7 Reasons to Celebrate Being an Introvert

There is magic in being an introvert.

Posted Jun 30, 2018

Mettus/Shutterstock
Source: Mettus/Shutterstock

Have you ever been told you're too shy, you're too quiet, and you don't speak up enough?

Or maybe you've been called too sensitive, anti-social, or boring?

I have — and sometimes still am. And that's simply because I'm an introvert, and not everyone understands what that means. If you answered yes to some of those questions, maybe you are too.

I originally come from Finland, a country which has one of the highest percentages of introverts in their population. We are a quiet, reserved country with an appreciation of nature and respect for each others' life choices. We prefer deep, meaningful conversations over small chat about the weather, and we value modesty, calmness, and empathy. Most introverts do.

Fortunately, as I grew up in multiple countries (including the highly extroverted Brazil), I got a beautiful perspective and appreciation for different people, cultures, and personalities. That meant I also learned a lot about extroverts and the extroverted world we live in. I understand the value both introverts and extroverts bring, and I respect each for their differences.

Yet, somehow, the rest of the world still doesn't. Introverts are constantly being told to speak more, to be more social, and sometimes even to get treated by psychiatrists for being introverted. Extroverts, on the other hand, are continuously praised, because they're naturally charismatic, socially confident, and the loudest to respond. There are many things introverts are better at than extroverts, yet they are rarely spoken about.

That's why I want to highlight why being an introvert is such an amazing thing. This isn't to discredit the extroverts out there, but to give some credit to the introverts who are constantly being told to change.

So, if you're an introvert, here is what you can celebrate:

1. You're a great listener.

Which turns you into a great human being. You listen more than you shout, and as a result, you make others feel like they're being heard. This also makes you more likely to respond with meaningful words that you've thought about. This is the best foundation you can lay to any type of relationship.

2. You're naturally more empathetic.

You are naturally more emotionally responsive, because you're more sensitive to the different stimuli around you. The stimuli around you include the people around you and what exactly they're feeling. This means you're better able to sense what others are feeling, show more understanding, and hence treat them with more compassion.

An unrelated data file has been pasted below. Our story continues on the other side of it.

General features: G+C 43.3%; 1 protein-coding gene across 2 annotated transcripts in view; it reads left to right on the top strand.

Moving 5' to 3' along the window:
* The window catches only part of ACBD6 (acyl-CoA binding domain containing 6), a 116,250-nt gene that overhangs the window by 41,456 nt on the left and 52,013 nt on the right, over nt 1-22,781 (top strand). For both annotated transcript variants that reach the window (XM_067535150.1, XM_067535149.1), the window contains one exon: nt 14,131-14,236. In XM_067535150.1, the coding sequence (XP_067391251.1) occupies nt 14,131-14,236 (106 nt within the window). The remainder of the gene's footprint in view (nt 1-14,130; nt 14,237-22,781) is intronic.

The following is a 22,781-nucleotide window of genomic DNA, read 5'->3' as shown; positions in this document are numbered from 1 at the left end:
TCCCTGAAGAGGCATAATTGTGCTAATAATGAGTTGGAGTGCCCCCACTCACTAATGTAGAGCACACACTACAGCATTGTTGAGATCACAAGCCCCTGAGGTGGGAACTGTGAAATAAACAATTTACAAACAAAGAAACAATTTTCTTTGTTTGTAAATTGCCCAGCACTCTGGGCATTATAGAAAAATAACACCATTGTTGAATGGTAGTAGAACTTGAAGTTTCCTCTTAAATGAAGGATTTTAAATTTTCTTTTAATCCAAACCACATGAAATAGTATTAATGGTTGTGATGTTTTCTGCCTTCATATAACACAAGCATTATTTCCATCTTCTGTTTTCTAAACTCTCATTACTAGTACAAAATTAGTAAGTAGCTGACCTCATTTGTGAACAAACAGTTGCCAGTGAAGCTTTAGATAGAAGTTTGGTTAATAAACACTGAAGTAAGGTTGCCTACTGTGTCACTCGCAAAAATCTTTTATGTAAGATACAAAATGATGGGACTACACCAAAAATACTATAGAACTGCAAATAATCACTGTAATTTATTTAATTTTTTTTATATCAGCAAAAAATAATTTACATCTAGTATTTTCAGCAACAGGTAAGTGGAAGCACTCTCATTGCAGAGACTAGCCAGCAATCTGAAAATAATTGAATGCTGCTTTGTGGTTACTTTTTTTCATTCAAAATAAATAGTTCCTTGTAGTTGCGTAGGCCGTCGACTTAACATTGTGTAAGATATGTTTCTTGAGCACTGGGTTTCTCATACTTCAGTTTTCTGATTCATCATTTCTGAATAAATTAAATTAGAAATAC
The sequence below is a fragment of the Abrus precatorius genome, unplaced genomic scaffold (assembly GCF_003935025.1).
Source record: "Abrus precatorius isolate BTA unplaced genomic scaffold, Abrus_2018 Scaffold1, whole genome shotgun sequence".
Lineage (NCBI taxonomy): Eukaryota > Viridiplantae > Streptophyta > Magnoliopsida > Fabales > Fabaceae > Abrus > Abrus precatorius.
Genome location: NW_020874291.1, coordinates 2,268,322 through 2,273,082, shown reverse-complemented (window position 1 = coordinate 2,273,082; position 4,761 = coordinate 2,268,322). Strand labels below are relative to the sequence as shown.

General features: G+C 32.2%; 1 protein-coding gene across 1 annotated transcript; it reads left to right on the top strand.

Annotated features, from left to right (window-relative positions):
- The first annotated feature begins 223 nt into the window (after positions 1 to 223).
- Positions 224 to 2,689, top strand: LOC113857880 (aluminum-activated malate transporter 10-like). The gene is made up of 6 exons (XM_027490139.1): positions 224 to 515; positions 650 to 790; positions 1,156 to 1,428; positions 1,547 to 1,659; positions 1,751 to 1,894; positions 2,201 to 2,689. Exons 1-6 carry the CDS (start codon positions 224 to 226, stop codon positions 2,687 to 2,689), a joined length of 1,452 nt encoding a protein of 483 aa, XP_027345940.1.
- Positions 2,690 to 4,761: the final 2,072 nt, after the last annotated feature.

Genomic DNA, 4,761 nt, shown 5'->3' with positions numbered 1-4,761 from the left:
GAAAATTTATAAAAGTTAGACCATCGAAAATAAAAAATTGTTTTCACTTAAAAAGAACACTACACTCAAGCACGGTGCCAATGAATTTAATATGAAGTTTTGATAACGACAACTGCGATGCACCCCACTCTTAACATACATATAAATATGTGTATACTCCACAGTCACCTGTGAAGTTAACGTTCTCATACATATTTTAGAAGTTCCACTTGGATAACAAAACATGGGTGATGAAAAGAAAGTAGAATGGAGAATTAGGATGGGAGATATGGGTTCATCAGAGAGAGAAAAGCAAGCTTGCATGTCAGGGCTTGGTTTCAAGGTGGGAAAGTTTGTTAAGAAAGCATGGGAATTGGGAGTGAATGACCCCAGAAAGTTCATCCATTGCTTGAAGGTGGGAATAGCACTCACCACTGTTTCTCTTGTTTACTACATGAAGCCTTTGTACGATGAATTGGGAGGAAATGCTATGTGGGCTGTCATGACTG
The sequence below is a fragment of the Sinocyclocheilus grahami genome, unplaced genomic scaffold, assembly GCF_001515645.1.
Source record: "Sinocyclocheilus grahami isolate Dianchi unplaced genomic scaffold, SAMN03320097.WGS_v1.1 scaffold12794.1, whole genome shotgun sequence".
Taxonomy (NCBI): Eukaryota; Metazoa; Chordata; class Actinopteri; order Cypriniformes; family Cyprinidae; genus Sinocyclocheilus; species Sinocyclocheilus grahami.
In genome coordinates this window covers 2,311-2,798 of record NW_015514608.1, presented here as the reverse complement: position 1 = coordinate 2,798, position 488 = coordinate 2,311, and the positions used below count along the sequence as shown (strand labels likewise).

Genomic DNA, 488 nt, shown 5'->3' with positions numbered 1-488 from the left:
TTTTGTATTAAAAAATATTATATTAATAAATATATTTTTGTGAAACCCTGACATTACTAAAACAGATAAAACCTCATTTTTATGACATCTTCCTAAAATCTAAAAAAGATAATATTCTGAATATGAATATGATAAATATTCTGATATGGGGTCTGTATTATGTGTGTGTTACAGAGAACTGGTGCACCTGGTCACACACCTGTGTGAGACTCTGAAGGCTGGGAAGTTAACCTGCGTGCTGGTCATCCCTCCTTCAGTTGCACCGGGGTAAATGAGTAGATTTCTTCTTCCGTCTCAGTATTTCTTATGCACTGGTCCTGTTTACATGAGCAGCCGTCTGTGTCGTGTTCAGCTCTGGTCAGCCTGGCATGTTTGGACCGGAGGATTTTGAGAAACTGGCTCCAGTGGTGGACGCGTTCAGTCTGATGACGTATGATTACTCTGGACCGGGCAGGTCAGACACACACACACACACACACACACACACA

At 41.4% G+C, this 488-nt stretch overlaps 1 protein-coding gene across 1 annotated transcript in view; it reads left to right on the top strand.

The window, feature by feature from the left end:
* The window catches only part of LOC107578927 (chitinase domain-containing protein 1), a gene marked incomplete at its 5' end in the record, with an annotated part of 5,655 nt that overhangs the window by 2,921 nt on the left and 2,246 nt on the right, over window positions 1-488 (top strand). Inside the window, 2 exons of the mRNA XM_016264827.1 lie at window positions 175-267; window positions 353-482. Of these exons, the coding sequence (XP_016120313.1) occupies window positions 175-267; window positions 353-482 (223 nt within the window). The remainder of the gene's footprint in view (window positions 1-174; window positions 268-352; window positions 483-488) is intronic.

3. You're a deep thinker.

You have a more complex brain with longer neural pathways for processing things. That means you dive deep into your emotions, thoughts, and experiences. You experience them in a much more powerful way and are able to reflect on them from a more philosophical viewpoint. All of this will help you to make deeply thought-out decisions, as well as fuel your fulfillment in life.

4. You're more sensitive to dopamine, the happy hormone.

That means you need less to feel happy. Literally, less is more for you. If you have too much of a good thing, you might get overstimulated and feel overwhelmed by the power of your emotions. Which is why the simplest of things, like reading a good book, having a deep conversation with your best friend over the phone, or journaling about your inner musings, is enough to make you feel happy.

5. You're more likely to appreciate the world around you.

Because you are sensitive to the stimuli around you, you are more likely to notice and appreciate the world. The singing of the birds, the colors of the trees, and the scent of the flowers are all more available to you. You are even physiologically more thin-skinned (really, apparently you are!) than extroverts, so your senses are heightened when it comes to touch. This means you can truly experience everything in the world in all its magnificence.

6. You cherish alone time.

In fact, not only do you cherish it, but you need it. Alone time restores, recharges, and re-energizes you, especially after periods of heavy social interaction. This means you're more likely to be better connected to yourself and who you are, which in turn leads to you living a life true to you. Equally, it makes you less likely to suffer from loneliness, because you're perfectly happy by yourself.

7. You're extremely independent.

You don't need the company of others to get things done or to think creatively. In fact, you do both better on your own. That means you can achieve incredible things by working on your own. For example, think about the amazing achievements of these introverts: Albert Einstein, Mahatma Gandhi, Eleanor Roosevelt, Steve Wozniak, and Elon Musk.

Whether you're an introvert or extrovert, listen to what is right for you, and do exactly that. In the words of Jane Austen, "I wish, as well as everybody else, to be perfectly happy; but like everybody else, it must be in my own way."

References

Cain, Susan (2013). Quiet: The Power of Introverts in a World That Can't Stop Talking. New York : Crown Publishers.

Olsen Laney, Martin (2002). The Introvert Advantage: How Quiet People Can Thrive in an Extrovert World. New York: Workman Publishing Company.